It is understood that the commercial broadcaster is planning to drop the £5 annual subscription charge for Friends Reunited.
Earlier this month, ITV appointed Gary Cole as the head of revenues for ITV.com and Friends Reunited, tasking him with building a strong online sales team in order to maximise revenues for the two.
This expected move away from a paid-for model comes as Friends Reunited is increasingly overshadowed by popular social networking sites MySpace and Facebook.
Friends Reunited, which was launched in 2000, boasted 12m users when ITV bought the site for £120m in December 2005 and it enjoyed phenomenal success.
However, the site now has only 9m registered users while MySpace has 100m users and Facebook has accumulated over 50m users.
In August, Michael Grade, ITV executive chairman, already hinted that some areas of the site would be made free for users. When announcing the channel's interim results, Grade said that some elements of Friends Reunited would be opened up.
ITV is looking to make £150m in online revenues and at the recent AOP conference Jeff Henry, director of ITV Consumer, said the broadcaster wanted to be the leading provider of free entertainment in the UK.
When asked how ITV were going to update Friends Reunited in the face of the social media challenge presented by Facebook and MySpace, Henry said traffic was robust and that despite suggestions otherwise the site was "not languishing".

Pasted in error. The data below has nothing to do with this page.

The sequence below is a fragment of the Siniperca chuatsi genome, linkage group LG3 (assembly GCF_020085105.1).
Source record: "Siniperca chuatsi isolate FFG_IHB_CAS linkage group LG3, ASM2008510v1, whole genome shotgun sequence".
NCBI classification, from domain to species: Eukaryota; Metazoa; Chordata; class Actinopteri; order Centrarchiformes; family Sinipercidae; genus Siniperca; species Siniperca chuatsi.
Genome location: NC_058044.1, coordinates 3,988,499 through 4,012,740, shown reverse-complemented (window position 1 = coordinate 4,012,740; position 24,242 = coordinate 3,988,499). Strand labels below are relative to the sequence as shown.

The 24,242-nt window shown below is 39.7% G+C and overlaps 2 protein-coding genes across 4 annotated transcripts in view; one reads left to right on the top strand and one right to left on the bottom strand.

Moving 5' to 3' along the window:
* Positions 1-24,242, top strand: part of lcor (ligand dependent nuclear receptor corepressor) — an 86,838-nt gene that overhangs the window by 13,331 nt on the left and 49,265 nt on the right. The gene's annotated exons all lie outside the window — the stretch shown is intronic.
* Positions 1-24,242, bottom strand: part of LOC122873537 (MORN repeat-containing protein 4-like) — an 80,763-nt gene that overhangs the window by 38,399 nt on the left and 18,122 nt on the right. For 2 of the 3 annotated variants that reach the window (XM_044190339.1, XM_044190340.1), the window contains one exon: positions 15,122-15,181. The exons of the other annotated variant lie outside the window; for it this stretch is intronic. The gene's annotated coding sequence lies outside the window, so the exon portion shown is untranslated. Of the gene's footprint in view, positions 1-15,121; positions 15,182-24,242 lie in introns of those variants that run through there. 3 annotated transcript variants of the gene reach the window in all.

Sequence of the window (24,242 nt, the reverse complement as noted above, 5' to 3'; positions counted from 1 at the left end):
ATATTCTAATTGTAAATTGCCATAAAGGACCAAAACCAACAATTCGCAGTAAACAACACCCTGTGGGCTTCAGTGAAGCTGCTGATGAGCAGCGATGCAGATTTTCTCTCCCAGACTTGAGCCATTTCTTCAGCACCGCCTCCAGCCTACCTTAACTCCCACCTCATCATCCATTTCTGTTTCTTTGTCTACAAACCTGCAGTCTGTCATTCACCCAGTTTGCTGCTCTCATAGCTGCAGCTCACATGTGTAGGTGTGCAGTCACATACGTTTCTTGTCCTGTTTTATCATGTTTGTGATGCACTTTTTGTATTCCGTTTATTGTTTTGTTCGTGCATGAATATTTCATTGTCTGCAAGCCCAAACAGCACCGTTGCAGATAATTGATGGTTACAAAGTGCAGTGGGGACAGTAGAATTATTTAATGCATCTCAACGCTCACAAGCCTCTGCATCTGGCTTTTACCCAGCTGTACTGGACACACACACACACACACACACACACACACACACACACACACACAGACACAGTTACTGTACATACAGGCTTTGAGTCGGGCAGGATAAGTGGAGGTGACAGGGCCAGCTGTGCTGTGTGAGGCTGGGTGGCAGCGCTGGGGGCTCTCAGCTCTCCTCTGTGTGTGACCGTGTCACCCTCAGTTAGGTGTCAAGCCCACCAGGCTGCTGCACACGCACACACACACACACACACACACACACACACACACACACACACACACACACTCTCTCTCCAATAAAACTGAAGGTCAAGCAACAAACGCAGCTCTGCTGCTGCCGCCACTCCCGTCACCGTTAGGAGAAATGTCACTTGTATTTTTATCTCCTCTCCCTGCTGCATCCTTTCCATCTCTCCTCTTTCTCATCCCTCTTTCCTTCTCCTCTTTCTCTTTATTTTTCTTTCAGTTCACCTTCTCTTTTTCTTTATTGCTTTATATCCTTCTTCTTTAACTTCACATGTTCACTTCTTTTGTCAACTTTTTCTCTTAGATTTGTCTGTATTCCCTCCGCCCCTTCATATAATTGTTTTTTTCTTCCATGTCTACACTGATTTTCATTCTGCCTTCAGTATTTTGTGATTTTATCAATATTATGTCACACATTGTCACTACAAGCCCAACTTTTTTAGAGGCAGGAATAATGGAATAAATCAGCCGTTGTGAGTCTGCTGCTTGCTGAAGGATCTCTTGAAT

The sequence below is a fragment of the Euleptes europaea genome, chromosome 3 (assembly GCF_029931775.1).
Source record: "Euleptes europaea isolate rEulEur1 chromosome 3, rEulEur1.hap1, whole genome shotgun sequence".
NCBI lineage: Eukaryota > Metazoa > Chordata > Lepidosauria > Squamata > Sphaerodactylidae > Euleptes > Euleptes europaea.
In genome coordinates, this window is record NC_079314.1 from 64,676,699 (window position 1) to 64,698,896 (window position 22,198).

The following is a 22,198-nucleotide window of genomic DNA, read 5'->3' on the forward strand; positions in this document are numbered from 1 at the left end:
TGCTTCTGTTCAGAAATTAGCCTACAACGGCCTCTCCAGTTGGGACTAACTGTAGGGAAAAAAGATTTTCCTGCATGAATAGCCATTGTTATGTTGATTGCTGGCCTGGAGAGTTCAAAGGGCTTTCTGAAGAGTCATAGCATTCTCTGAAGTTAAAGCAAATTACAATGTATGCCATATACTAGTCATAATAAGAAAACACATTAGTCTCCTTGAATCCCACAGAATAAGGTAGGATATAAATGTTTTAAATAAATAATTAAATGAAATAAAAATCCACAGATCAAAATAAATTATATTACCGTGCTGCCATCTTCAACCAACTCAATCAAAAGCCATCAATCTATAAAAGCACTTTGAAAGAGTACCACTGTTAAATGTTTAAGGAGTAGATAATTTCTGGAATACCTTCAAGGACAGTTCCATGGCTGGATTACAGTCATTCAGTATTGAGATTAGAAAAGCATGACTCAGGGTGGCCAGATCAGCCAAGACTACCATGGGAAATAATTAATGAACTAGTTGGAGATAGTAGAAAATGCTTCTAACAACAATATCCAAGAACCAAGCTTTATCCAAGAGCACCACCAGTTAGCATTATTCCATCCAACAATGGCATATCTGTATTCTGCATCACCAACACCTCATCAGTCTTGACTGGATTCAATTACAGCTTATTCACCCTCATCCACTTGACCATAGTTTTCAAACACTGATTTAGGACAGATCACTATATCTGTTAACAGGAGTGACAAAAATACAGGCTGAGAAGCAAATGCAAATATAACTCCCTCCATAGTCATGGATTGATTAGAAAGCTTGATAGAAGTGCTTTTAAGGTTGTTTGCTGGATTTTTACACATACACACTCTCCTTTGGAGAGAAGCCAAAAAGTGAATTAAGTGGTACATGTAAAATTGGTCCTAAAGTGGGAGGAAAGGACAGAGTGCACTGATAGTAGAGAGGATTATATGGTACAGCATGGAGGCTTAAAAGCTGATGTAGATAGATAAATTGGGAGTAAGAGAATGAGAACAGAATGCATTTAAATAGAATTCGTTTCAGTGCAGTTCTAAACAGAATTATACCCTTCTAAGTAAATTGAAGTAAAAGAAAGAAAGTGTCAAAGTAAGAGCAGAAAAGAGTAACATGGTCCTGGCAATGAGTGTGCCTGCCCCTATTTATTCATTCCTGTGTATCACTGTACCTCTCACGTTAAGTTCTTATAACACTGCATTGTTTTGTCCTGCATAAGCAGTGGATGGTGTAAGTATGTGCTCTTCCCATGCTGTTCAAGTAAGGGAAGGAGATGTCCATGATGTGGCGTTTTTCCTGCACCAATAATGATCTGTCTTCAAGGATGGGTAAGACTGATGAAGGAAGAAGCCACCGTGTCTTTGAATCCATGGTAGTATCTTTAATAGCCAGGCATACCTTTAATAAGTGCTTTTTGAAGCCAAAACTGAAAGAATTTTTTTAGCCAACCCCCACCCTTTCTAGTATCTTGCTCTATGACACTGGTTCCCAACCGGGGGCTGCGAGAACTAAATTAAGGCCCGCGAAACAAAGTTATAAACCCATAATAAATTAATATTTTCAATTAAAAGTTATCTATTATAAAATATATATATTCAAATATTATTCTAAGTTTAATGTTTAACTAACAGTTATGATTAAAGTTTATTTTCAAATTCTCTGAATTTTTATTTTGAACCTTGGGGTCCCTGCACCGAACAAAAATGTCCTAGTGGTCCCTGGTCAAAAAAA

He said he knew the challenge was to take FriendsReunited to the next generation, but at the time he would not say how, only that it was well in hand. Commentators expected this to include making the service free before it lost its audience to rivals.
Friends Reunited will be able to attract more online ad revenue if it drops its charges and boosts user numbers.
ITV is not alone in axing its subscription model in favour of free content. Earlier this month, the Financial Times decided to offer users partly free access, as a pre-emptive strike against The Wall Street Journal's rumoured switch from paid content.
Rupert Murdoch is expected to make The Wall Street Journal's website free, after buying the paper's owner Dow Jones earlier this year.
Since mid-October users of the FT.com website can view 30 articles a month for free. Previously users had to pay up to £200 for the privilege.
The FT was also prompted to cross over to free content by The New York Times' decision to drop its paid-for model last month.
ITV could not confirm plans to drop Friends Reunited's subscription model but said that it was currently looking at making more parts of the site free.